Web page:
The J.D. Power home buyer surveys are not skewed toward those who have problems. "Gripers don't bias the results," director James Paules says. While some respondents drew diagrams and wrote notes about their issues in the survey's margins, Paules reports that "many people send in glowing recommendations. They have so much emotional equity in their homes that they take every opportunity to tell someone about it."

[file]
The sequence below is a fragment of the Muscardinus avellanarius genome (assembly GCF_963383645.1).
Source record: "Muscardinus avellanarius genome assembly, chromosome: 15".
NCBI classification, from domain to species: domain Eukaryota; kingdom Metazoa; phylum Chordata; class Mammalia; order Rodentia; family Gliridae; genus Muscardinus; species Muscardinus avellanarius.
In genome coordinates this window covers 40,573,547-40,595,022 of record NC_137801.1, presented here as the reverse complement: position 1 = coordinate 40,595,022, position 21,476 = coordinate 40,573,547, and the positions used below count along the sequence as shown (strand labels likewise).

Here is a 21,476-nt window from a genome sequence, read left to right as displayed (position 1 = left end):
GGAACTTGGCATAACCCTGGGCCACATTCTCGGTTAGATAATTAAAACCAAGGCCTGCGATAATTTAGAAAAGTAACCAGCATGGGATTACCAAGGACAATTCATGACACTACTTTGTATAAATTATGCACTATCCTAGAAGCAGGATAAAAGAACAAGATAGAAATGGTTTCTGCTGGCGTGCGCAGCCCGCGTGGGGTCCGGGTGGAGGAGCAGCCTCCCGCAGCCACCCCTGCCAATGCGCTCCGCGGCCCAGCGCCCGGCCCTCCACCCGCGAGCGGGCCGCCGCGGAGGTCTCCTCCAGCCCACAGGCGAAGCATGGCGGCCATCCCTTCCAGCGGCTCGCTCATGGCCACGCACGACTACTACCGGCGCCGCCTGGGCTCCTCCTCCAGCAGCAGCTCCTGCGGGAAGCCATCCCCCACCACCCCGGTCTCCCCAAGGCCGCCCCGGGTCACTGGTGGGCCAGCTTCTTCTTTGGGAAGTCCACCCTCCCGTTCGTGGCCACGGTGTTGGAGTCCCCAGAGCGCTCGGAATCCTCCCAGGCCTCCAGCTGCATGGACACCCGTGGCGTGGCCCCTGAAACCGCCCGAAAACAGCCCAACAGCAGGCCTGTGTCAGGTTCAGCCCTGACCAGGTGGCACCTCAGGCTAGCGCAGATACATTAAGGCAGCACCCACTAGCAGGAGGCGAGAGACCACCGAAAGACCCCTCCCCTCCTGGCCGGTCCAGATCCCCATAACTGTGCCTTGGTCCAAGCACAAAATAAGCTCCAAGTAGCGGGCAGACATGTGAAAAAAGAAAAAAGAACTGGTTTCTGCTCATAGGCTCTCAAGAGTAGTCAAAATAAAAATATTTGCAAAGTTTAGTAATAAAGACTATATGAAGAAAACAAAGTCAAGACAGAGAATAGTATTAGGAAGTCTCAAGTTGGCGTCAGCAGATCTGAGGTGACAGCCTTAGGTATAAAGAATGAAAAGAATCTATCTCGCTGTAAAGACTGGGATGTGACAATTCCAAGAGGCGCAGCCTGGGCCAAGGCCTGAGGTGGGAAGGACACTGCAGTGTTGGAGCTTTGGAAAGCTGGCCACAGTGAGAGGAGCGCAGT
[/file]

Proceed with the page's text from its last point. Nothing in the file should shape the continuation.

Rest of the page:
In addition, while it might be expected that because love is blind, excited first-time buyers would complain less than those who have gone through the process several times, just the opposite is true.
"New buyers believe the zero-defect spiel," Paules says. "But the expectations are not nearly as high for those who have done this before."